However, I’m sure you’ve noticed a distinct pattern by now. All of the above-mentioned shows are American. It’s not lost on us that there are Canadian-based award shows too, but none that catered to the Canadian Black community—until now.
Last year, Scarborough bredrens and Hollywood rising stars Stephan James and Shamier Anderson brought a vision to Canadian television that no one has seen before. Even with the naysayers buzzing in their ears, they were determined to prove them wrong. James and Anderson showed everyone what celebrating Black Excellence, in Black Canadian style, looks like on a grand scale.
Some are torn about the feedback on the internet after the most recent Black award show, the BET Awards. There has been criticism about bringing back “Black star power,” upping the ante on performances and having a dress code. While the Grammy’s are losing viewership from the younger demographic because they don’t revere the show to be of relevance anymore. This leads to a conversation about whether award shows hold the same importance and prominence they once did. Well, that depends on many variables, including what side of the coin or border you’re on.
You all know that I never tire of saying representation matters. So are we in need of yet another award show? My answer is a resounding yes, especially up North. An event like The Legacy Awards was unprecedented. If this wasn’t a show that unabashedly crashed the Canadian media landscape to shout, ‘We belong!’ I don’t know what is.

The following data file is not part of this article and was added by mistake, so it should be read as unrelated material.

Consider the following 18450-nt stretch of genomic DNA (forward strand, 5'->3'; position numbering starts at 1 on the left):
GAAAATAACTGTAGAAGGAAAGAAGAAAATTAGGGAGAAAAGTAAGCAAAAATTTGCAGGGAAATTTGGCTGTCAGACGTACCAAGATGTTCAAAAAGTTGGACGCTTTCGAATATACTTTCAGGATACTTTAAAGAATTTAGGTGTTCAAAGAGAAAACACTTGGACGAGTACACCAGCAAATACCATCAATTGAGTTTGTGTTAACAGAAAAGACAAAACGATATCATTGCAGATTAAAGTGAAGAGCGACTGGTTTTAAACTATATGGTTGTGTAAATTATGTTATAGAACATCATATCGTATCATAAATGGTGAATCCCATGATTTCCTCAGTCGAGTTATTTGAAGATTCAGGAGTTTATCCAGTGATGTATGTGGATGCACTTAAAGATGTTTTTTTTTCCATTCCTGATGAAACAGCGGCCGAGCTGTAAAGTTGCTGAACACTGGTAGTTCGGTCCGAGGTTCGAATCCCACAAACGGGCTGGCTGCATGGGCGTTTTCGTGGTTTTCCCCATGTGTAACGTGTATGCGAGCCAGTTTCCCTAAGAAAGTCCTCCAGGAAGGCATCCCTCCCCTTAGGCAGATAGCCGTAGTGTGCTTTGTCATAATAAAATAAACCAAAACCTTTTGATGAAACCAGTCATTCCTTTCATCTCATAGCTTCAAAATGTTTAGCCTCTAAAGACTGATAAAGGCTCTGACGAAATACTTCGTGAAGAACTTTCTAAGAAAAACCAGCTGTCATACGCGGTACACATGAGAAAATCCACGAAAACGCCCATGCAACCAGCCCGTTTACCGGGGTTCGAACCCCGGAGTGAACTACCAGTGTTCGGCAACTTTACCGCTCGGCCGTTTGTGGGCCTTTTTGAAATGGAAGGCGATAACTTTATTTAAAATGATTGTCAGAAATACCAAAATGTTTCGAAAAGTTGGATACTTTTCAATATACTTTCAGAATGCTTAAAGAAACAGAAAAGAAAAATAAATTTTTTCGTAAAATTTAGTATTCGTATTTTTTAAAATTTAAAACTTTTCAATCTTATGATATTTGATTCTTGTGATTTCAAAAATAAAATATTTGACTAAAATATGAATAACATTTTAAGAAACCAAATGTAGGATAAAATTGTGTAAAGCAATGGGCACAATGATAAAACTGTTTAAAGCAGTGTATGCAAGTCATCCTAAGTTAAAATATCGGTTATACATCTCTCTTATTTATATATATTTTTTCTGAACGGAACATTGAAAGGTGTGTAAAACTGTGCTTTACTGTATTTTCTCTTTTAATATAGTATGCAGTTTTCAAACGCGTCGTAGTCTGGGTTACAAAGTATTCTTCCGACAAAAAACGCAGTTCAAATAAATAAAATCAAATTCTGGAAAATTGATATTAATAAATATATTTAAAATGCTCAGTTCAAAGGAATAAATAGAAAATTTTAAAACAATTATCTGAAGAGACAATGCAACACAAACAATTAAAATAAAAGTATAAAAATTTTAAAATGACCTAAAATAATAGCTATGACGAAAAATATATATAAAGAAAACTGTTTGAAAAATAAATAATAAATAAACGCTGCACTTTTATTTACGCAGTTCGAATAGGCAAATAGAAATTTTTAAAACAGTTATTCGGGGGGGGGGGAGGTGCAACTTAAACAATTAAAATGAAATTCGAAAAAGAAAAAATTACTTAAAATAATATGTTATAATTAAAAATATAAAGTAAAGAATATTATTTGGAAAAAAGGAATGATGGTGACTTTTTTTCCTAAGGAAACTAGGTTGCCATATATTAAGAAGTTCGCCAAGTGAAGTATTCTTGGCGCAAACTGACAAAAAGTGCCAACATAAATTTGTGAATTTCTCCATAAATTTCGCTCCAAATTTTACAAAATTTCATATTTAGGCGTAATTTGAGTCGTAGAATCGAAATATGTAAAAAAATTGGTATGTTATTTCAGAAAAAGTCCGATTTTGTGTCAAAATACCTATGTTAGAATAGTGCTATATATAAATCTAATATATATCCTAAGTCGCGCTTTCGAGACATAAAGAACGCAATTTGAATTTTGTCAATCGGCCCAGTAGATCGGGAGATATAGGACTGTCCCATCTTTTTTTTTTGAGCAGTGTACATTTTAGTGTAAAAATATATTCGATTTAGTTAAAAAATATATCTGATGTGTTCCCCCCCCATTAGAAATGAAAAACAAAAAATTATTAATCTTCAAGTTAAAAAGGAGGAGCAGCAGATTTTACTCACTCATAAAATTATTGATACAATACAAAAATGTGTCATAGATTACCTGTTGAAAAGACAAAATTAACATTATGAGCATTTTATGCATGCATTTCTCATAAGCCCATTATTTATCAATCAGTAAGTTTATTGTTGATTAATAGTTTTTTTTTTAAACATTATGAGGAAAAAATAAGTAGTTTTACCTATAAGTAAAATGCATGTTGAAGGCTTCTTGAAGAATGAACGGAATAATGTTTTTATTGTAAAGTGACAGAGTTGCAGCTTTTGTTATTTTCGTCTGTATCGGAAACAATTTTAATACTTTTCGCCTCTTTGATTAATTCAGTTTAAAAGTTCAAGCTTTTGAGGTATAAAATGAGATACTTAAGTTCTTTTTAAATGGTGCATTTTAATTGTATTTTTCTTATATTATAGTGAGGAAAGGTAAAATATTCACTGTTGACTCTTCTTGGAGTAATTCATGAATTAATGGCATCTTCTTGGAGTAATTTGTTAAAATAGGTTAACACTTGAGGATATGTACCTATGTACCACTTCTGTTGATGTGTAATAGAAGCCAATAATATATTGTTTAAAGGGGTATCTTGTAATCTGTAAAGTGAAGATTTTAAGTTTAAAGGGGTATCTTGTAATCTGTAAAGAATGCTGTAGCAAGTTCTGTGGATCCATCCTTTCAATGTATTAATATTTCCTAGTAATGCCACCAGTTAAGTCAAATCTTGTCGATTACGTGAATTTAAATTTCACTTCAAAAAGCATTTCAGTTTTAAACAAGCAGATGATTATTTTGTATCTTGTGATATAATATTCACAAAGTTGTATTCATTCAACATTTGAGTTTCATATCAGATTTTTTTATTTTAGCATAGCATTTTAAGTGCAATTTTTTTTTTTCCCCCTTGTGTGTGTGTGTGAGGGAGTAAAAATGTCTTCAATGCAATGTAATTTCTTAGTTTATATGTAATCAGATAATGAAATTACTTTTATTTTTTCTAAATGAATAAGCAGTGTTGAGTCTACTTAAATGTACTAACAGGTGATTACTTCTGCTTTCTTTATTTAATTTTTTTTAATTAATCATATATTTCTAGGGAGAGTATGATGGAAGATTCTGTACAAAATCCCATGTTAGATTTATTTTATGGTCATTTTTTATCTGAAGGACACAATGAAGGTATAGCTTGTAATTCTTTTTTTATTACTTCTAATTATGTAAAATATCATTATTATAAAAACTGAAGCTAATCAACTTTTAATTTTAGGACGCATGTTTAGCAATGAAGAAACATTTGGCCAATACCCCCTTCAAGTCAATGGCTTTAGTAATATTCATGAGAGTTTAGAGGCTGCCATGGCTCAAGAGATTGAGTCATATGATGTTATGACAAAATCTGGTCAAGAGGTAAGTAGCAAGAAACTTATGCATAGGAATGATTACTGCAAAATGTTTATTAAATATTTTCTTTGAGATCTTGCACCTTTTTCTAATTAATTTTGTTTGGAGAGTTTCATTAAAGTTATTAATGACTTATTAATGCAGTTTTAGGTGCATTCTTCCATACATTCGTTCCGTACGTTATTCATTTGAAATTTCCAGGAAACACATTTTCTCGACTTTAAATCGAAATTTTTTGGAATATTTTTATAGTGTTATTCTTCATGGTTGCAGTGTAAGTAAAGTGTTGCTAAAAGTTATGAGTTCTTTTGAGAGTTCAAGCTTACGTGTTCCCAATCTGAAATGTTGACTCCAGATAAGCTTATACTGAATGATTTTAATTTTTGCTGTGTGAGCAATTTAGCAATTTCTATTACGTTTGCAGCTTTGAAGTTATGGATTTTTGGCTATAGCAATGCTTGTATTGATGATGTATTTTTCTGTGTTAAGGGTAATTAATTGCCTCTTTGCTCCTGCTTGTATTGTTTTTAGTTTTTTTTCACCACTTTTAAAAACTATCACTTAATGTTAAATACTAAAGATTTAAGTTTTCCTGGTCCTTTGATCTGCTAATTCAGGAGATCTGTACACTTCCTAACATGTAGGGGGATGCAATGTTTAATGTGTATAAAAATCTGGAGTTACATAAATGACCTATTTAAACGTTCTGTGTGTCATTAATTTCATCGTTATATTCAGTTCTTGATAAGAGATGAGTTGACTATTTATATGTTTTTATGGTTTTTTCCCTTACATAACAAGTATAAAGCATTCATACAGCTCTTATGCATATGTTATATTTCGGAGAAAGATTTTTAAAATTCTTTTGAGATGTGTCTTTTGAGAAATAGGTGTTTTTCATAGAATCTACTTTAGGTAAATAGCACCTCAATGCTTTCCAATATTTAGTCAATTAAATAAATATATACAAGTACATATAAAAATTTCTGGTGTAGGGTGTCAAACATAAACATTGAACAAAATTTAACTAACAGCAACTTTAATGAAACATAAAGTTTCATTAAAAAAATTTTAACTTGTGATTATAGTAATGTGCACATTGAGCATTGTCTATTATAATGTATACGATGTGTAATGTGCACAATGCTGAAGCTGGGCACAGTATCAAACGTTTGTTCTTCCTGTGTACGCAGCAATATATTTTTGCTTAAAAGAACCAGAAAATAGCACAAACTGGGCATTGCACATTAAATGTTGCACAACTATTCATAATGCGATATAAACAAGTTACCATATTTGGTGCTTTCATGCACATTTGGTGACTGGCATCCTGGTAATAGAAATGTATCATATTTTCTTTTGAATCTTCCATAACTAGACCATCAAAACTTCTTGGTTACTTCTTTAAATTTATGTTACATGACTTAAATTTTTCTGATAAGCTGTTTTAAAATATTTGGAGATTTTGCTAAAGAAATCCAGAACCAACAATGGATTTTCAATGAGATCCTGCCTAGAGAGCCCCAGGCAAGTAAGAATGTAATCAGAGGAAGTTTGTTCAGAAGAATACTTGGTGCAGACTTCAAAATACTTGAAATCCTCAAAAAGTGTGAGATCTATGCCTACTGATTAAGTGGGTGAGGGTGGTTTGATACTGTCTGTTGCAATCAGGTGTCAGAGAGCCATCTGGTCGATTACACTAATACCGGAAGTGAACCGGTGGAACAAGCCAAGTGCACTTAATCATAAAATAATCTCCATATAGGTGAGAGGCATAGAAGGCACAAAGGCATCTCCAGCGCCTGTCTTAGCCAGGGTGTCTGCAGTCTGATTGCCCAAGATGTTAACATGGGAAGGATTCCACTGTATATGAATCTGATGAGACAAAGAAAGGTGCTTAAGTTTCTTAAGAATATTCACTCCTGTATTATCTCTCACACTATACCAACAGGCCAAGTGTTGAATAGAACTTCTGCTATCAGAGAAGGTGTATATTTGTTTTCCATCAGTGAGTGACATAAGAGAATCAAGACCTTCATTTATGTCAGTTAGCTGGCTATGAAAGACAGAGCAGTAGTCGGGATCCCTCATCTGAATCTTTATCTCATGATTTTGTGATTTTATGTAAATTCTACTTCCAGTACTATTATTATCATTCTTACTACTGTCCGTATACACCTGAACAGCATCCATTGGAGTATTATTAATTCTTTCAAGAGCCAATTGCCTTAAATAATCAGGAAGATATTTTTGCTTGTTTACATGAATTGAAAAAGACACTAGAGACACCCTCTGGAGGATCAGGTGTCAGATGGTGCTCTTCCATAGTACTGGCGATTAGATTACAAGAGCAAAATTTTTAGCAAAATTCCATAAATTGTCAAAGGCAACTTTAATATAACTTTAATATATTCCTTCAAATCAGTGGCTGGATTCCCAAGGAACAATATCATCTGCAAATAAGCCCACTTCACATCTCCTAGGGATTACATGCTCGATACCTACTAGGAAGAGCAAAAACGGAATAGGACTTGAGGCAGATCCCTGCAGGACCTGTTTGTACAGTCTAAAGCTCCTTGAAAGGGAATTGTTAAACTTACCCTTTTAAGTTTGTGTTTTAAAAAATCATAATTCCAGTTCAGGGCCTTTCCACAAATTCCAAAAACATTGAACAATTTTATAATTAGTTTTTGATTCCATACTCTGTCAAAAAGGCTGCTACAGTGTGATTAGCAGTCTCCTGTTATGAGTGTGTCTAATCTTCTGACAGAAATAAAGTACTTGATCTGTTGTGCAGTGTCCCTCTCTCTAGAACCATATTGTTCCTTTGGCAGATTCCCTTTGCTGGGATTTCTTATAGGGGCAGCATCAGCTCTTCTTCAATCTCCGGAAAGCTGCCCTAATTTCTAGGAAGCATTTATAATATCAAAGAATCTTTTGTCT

The Legacy Awards was the first award show in Canadian history of that grandeur created for Black Canadians and presented on a national channel. It celebrated Blackness, inspiration, roots and culture, past and present, all under a banner of excellence—unapologetically. (We’ll never forget the Randy’s Patties commotion. Ever.) This year, they’re returning to History with the same fire and determination they’ve had from the beginning, accompanied by a new host.
For Stephan, it’s more than just an award show. The importance of providing this platform is greater than that. “I think for myself and my brother, the whole idea of “Black” itself and the Black Academy stemmed from feeling like outsiders looking in. Feeling that not enough of us were acknowledged or seen. So, my brother and I looked at each other like, ‘If not us, then who?’ If we have a certain platform and want to see certain changes in our industry, why not be the change you want to see? I think we took it personally. We're only going to wait so long for someone else to do this for us, to be honest.”
“My brother and I are overly ambitious, maybe to a fault sometimes (laughs). We constantly hear about how hard things could be, or it won't be easy. But, we've accepted the challenge quite frankly. I believe that last year we proved it could be done. We put many amazing, incredible, talented Black Canadians in one room. We had them celebrate each other, inspire each other, uplift each other, and uplift the whole nation. We're incredibly grateful that we were able to spark this, and hopefully, we can keep it going,” says James.